Donelan has not minced her words, and has accused the tech giants of prioritising “profits over people,” something that has had a devastating impact on children.

It may not sound flashy or dramatic. but requiring social media companies to inform parents of how they will enforce their own minimum age limits, which are being widely broken, is a big step forward.

The companies will also have to publish risk assessments for their controls designed to protect children. In both cases failure to comply will result in the companies being hauled before communications regulator Ofcom.

The Bill will also set up “triple-shield” protection for users. It involves a duty for firms to remove illegal content, more pressure for the tech companies to implements their own terms and conditions and giving users the right to filter out content they do not wish to see.

We have now enough experience of life with the tech giants to know how they react to public displeasure. As long as the money continues to flow, excuses and prevarication will always be the default position.

Only legislation backed up by fines large enough that even they will notice, rather than merely being the cost of doing business, will have any effect. In this case the fines will be absolutely noticeable — up to 1% of global turnover which, in the case of companies such as Facebook, could run into the billions.

Ireland is already showing the way and its privacy regulator has just fined Facebook £229m for breeches of privacy legislation — using personal details scraped from accounts and made publicly available.

In fact, Facebook has now been fined close to £1bn by the Irish for its behaviour which some might think are central to its business model. Such companies are now under huge jeopardy when confronted by a succession of regulators, potentially worldwide.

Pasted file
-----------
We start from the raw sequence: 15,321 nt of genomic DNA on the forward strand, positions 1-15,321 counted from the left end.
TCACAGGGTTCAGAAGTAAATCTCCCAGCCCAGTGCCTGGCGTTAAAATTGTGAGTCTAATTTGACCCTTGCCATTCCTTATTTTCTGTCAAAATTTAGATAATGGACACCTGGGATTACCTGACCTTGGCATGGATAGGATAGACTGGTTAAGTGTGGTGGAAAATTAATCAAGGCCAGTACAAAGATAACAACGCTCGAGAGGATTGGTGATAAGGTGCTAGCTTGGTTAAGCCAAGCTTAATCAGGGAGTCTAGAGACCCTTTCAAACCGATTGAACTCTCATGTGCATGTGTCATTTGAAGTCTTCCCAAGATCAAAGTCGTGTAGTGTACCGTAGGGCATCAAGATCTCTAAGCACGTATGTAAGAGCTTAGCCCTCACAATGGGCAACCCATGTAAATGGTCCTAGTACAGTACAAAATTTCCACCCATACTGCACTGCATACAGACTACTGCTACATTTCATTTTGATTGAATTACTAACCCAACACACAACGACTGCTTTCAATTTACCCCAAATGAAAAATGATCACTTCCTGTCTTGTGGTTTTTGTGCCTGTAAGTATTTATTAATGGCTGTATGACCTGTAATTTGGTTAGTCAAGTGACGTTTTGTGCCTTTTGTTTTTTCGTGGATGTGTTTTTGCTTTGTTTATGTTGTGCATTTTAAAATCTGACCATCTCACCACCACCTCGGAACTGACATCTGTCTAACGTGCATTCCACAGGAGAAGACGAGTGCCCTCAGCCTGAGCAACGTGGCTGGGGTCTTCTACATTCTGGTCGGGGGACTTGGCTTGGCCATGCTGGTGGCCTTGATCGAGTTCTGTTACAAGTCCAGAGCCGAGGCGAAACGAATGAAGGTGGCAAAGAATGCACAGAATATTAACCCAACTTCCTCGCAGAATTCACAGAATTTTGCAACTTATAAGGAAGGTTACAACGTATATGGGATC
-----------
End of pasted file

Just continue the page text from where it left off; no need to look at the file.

At the very least, the tech giants could belatedly be persuaded to take their responsibilities as publishers seriously.

Time to be optimistic

The real problem, so far as the UK is concerned, is delay and the passage of time. The Online Safety Bill has already been so badly delayed and the timetable for its passing is now very tight. The Bill has to be completed before the end of the Parliamentary year, effectively May. And that is before you take account of likely opposition, on both sides of the argument in both the House of Commons and the Lords.

Even with a favourable wind and such provisions make it into law it is unlikely that it can be implemented before 2025, leaving lots more profits on the table for social media giants.

The ultimate tragedy would be if after all the soul-searching and controversy the Online Safety Bill gets caught up in the current political chaos and crashes out of time and remains just that — a Bill. After that the issue could be caught up in the early stages of the next general election campaign and pass from view.

But let’s be optimistic and hope that, after the passage of the Online Safety Act, it will then be time to persuade the social media companies to pay more for the professional content created by the established media.

And outlawing SLAPPs would help too.

Raymond Snoddy is a media consultant, national newspaper columnist and former presenter of NewsWatch on BBC News. He writes for The Media Leader on Wednesdays.